You will encounter frequent references here to industry’s wholly-owned and -operated Congress, or state legislature, or government agency. Usually, some irony is intended. But in North Carolina, irony is extinct; the state government is wholly owned and operated by Duke Energy. It is still true that absolute power corrupts absolutely, but it is no longer true that the citizens of this Republic give a tinker’s dam about corruption as long as the lights are on, the gas is cheap and there’s football on Saturday. Yet evil is so stupid, the power-mad are so given to wretched excess, that having won everything, they are capable of losing everything, because they cannot rest from destruction.
Duke Energy bestrides North Carolina like a Colossus. It is the largest producer of electricity in the country. It steadily progressed from 46th-largest air polluter in the United States (36 million toxic pounds in 2002) to Number 13 (80 million pounds of toxic junk in 2005). In the 1990s, its tinkering with old, coal-fired generators to enlarge and extend their operations violated the Clean Air Act so often, and so flagrantly, that the US Supreme Court ruled against it — unanimously. (Yes, our supreme court, the one that holds that corporations are people, money is speech and often that pollution is liberty.)
But it is not air pollution that has gagged the hyena — that has revealed Duke as a crowd of jackbooted thugs whose enhanced abuse of their state and its people has driven the victims and their normally supine national government to rise up, clear their collective throats and say “Please stop that.”
Coal ash did it. Coal ash is what you have left after you burn the coal to make the power, and it’s nasty. Not just ash, but a witch’s brew of toxic chemicals — arsenic, lead, chromium, cadmium, mercury, other toxic heavy metals — hundreds of thousands of tons of which have accumulated over years and decades without anybody ever figuring out how to dispose of it. They just put it in unlined ponds next to the power stations. Duke has 32 of them in North Carolina. Open ponds filled with death, sitting there, on the banks of rivers, waiting for misadventure.
In the past few months, there has been misadventure aplenty.
Late last year — Leaks from coal-ash pits at two Duke power plants drew what passes these days for the wrath of state regulators; they fined the $50-billion company a total of $99,111 and admonished it to go out there and immediately, um, “study” those pits. Mercilessly.
Early this year — a storm-water drainpipe running directly under a 27-acre coal-ash pit in Eden (I am not making this up) NC, failed and instead of draining rainwater, drained the coal ash pond, into the Dan River on the North Carolina-Virginia border. At 82,000 tons of poisonous coal ash and 27 million gallons of contaminated water, it’s the third largest such spill in the history of the United States. It coated the river bottom with sludge for 70 miles. State regulators decided to take another look at the settlement of the 2013 leaks. Federal prosecutors, aroused from a years-long slumber, opened a criminal investigation into the state regulators actions.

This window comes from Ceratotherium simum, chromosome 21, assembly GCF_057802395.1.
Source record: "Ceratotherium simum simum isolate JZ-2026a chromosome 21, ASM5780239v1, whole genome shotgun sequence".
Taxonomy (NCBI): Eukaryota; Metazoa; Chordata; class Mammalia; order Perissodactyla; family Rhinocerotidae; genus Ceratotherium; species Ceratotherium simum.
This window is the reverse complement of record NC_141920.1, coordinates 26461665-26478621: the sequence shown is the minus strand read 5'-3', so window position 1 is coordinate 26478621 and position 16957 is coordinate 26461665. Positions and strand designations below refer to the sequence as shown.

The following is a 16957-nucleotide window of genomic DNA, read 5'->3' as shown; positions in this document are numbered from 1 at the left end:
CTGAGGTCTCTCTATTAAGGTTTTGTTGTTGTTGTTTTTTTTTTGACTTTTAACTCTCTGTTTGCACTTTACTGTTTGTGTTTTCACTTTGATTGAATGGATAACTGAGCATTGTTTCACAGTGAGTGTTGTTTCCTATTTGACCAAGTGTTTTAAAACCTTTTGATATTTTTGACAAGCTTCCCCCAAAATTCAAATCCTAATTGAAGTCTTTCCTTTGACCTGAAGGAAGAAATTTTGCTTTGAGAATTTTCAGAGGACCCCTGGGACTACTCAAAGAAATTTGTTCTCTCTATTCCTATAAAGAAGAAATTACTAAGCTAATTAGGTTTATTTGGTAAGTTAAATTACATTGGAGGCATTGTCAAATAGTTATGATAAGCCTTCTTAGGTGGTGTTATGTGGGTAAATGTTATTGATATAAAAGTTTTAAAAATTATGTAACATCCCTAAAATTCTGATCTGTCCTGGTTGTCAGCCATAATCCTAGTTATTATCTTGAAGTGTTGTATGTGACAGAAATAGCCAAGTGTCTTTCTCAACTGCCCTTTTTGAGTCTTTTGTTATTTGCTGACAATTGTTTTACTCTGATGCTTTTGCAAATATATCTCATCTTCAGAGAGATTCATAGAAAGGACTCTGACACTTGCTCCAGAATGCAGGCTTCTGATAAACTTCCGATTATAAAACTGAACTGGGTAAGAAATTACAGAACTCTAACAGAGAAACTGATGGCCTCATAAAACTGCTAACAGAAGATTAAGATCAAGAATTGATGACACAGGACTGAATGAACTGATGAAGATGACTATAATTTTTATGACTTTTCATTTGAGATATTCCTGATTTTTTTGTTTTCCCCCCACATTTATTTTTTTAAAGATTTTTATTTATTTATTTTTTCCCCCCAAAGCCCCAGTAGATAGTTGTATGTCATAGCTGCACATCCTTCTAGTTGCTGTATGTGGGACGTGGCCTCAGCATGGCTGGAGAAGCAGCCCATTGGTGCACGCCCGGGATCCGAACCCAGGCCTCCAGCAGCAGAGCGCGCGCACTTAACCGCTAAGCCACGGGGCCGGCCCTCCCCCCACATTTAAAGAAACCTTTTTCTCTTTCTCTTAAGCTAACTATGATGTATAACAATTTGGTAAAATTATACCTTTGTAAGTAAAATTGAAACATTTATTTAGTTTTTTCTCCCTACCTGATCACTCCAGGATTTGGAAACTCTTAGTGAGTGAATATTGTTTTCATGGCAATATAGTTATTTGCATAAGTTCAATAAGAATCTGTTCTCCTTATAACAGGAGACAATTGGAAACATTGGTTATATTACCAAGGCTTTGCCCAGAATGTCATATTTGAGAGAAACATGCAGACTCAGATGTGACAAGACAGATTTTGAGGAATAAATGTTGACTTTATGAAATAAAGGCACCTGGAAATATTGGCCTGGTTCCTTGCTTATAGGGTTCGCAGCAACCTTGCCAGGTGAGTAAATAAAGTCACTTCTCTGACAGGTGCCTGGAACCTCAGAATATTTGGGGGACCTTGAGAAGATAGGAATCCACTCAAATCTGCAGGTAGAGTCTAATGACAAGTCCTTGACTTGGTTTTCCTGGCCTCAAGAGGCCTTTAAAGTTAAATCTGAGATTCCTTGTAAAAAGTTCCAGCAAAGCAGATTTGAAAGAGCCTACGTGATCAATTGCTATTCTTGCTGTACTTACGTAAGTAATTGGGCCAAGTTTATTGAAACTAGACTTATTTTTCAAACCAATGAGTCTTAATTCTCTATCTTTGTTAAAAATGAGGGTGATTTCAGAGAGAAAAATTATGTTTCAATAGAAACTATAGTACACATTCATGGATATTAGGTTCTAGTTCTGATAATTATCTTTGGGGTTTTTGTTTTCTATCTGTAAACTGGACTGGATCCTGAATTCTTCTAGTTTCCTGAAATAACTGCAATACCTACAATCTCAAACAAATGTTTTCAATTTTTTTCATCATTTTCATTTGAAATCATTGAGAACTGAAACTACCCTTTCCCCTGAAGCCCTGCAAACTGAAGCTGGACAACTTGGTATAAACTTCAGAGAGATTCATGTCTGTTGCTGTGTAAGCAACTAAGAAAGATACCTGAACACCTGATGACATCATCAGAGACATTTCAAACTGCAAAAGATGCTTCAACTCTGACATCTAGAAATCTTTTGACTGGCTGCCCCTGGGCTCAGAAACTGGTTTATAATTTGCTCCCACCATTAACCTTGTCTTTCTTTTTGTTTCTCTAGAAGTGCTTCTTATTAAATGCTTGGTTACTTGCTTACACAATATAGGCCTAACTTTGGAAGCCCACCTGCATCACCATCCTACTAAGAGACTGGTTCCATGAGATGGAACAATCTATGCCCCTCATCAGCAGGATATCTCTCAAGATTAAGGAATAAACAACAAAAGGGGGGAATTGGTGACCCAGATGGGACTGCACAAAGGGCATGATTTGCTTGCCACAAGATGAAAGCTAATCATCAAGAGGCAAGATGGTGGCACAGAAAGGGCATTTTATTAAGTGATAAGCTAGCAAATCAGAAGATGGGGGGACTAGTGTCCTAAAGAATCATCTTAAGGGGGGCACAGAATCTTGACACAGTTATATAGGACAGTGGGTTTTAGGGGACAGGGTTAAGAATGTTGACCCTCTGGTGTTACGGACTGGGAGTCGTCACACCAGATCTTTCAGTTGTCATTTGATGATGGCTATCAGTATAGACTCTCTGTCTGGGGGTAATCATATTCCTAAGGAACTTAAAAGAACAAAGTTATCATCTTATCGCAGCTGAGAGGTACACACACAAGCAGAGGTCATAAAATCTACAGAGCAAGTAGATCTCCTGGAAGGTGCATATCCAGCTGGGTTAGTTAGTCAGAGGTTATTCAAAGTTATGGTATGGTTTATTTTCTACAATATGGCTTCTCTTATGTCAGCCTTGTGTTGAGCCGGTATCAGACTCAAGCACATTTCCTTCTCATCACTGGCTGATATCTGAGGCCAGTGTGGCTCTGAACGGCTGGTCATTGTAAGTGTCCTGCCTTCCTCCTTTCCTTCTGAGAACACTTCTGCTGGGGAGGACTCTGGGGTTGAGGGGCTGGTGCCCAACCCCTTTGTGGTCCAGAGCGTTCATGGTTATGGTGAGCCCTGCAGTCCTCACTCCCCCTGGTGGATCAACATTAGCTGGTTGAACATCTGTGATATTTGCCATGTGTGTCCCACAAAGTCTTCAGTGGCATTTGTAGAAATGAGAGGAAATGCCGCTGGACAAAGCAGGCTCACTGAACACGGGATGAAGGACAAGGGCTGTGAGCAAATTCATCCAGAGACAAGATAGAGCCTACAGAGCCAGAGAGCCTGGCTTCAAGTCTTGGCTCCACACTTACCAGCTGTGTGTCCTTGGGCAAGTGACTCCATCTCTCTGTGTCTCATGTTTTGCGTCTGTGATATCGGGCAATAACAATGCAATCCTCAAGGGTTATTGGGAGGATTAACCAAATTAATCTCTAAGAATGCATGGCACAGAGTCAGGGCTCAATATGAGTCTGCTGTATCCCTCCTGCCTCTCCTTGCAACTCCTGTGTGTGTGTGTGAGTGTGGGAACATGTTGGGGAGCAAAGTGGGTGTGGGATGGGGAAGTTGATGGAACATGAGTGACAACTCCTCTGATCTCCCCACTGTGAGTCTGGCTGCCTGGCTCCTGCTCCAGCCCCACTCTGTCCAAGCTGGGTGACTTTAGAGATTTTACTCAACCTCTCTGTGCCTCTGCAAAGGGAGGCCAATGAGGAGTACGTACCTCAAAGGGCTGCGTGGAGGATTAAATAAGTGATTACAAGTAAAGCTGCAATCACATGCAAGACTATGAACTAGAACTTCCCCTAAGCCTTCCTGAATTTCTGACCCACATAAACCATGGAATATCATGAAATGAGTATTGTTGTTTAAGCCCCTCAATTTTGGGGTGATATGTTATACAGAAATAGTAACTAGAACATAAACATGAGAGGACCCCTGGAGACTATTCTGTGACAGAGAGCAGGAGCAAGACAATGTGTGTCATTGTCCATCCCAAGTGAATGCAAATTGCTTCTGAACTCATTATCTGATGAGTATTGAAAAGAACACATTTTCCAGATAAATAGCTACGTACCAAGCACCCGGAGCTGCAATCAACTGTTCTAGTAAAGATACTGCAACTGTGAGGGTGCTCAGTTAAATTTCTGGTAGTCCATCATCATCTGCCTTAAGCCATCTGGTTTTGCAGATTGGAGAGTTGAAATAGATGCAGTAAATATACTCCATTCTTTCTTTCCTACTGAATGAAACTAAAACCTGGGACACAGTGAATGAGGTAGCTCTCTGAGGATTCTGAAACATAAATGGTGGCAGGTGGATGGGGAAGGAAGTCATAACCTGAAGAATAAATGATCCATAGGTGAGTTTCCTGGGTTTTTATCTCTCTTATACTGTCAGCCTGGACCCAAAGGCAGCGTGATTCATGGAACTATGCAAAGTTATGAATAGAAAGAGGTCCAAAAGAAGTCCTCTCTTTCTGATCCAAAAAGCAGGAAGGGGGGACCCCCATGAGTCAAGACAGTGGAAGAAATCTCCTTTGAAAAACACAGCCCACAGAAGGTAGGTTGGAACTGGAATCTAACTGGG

A little later this year — Duke got caught at its Cape Fear plant (you cannot make these names up) pumping contaminated water from a coal-ash pond directly into the Cape Fear River. In the wake of a dump of ten thousand tons of toxic publicity, after receiving subpoenas from a U.S. Attorney, they were out there in broad daylight, deliberately and savagely breaking the law. They had been doing it for months. It was an environmental riot, with looting. The dumping was discovered by the environmental group Waterkeeper Alliance, which took aerial photos. Thus deprived of wiggle room, now-fearful state regulators issued Duke its 8th citation of the month.
Now, all this has been going on for years. Everyone knew that the coal-ash ponds were steadily leaking toxins into the ground (if you didn’t want that to happen you would line and cap the ponds, like you do with every community landfill). Everyone knew that a flood of any river any time would flush one or more of these ponds into the public water supply — if you didn’t want that to happen you would move them. Yet when Republicans completed their takeover of the North Carolina government last year with the election of Governor Pat McCrory, their first priority seemed to be to take the yoke of government regulation (what regulation? Where?) off the shoulders of the mighty Duke.
Not coincidentally, the new governor had put in 28 years as an employee of Duke, and had been mayor of Charlotte, the company’s home base. On taking office, McCrory’s minions goose-stepped into the offices of the state Department of Energy and Natural Resources to deliver new marching orders. As the New York Times reported in depth a few weeks ago, those orders were to focus on customer service. And the customer, they said, was now the company applying for a permit to pollute, and the service expected was quick, painless approval with no followup. Hence the $99,111 fine.
No one in North Carolina should be surprised that their rivers are running foul. After they turned the legislature over to the Republicans, a new state law forbade state agencies to study or prepare for anything having to do with climate change. Then the people, apparently wanting more of the same, elected McCrory.
What is a little surprising to the rest of us is that the federal government — in the wake of Citizens United, cash-is-speech, money is god and the Koch brothers its only beknighted sons — still has the spinal firmity to begin a criminal prosecution of these criminals. The light flickers, but does not yet go out.